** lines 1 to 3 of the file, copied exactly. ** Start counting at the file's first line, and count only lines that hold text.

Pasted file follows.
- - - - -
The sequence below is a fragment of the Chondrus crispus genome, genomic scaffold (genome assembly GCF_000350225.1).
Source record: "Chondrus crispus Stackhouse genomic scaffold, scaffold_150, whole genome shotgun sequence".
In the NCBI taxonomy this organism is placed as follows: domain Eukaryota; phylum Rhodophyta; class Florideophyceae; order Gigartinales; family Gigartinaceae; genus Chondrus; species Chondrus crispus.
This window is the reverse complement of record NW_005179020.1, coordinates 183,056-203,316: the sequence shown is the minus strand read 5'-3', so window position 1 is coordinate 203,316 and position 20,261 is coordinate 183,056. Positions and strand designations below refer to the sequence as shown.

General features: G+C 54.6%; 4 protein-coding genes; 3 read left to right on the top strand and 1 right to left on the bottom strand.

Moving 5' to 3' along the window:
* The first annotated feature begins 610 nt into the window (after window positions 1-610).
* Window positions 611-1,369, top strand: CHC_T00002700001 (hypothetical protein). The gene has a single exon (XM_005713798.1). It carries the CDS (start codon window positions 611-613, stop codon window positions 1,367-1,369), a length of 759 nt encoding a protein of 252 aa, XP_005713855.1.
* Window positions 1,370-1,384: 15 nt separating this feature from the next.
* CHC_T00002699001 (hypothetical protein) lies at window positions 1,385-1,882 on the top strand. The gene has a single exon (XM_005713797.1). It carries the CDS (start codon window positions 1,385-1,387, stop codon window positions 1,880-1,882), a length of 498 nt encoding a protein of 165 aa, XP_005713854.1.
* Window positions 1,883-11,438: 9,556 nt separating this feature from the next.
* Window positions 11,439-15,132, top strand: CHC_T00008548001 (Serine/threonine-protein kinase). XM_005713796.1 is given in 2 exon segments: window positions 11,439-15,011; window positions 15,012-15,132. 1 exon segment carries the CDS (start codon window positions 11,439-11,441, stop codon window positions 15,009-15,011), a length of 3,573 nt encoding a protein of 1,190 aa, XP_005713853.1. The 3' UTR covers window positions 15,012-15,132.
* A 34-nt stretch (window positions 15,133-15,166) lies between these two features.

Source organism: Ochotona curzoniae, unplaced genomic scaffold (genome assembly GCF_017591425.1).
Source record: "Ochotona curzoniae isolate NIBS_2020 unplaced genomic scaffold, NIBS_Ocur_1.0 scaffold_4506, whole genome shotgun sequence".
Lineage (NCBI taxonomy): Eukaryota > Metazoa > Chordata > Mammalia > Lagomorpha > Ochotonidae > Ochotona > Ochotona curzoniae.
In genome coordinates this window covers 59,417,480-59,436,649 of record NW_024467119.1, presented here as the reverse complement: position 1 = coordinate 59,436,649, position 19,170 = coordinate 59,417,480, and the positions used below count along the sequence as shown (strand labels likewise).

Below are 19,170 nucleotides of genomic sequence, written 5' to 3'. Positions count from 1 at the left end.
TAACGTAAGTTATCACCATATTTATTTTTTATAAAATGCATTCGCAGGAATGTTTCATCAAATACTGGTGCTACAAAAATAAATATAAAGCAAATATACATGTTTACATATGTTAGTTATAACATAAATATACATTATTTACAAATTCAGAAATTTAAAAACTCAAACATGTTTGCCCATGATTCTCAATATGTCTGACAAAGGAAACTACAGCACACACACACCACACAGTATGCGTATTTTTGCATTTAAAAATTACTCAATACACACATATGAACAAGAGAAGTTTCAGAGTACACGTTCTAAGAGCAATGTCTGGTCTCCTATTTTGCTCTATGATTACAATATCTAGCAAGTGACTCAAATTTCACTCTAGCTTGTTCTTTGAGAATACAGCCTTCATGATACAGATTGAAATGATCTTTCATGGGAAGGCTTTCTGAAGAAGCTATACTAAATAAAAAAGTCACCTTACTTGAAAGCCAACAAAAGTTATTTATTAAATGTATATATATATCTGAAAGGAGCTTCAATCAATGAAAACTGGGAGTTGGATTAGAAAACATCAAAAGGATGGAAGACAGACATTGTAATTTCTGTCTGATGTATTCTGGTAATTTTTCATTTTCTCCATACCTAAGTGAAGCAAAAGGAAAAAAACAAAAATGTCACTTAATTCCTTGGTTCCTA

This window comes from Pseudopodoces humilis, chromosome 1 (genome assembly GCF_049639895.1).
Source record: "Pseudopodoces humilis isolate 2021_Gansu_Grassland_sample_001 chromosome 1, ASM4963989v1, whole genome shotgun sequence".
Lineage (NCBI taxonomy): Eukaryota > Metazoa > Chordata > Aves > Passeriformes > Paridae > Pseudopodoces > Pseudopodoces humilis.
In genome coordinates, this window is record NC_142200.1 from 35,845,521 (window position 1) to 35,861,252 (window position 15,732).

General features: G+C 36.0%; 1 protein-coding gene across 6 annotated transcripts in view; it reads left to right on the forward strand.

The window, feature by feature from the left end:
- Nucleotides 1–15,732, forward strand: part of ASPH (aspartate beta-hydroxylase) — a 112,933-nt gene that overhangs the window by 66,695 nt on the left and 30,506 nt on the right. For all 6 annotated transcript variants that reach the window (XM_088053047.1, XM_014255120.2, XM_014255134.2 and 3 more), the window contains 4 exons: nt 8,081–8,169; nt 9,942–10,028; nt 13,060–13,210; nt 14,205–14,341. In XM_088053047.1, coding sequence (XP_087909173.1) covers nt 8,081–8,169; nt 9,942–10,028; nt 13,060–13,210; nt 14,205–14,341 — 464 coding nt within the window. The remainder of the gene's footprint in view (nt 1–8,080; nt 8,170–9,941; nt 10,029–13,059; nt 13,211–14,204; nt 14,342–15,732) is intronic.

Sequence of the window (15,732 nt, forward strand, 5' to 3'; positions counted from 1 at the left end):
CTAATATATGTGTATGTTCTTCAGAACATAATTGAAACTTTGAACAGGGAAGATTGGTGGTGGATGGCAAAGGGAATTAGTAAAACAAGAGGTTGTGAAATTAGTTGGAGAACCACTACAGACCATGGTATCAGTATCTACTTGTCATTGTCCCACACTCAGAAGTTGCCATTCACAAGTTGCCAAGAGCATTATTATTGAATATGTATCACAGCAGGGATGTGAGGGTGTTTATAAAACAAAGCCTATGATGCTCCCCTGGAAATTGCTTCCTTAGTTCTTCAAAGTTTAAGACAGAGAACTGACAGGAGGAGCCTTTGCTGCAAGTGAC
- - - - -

The sequence below is a fragment of the Chondrus crispus genome, genomic scaffold (genome assembly GCF_000350225.1).
Source record: "Chondrus crispus Stackhouse genomic scaffold, scaffold_150, whole genome shotgun sequence".
In the NCBI taxonomy this organism is placed as follows: domain Eukaryota; phylum Rhodophyta; class Florideophyceae; order Gigartinales; family Gigartinaceae; genus Chondrus; species Chondrus crispus.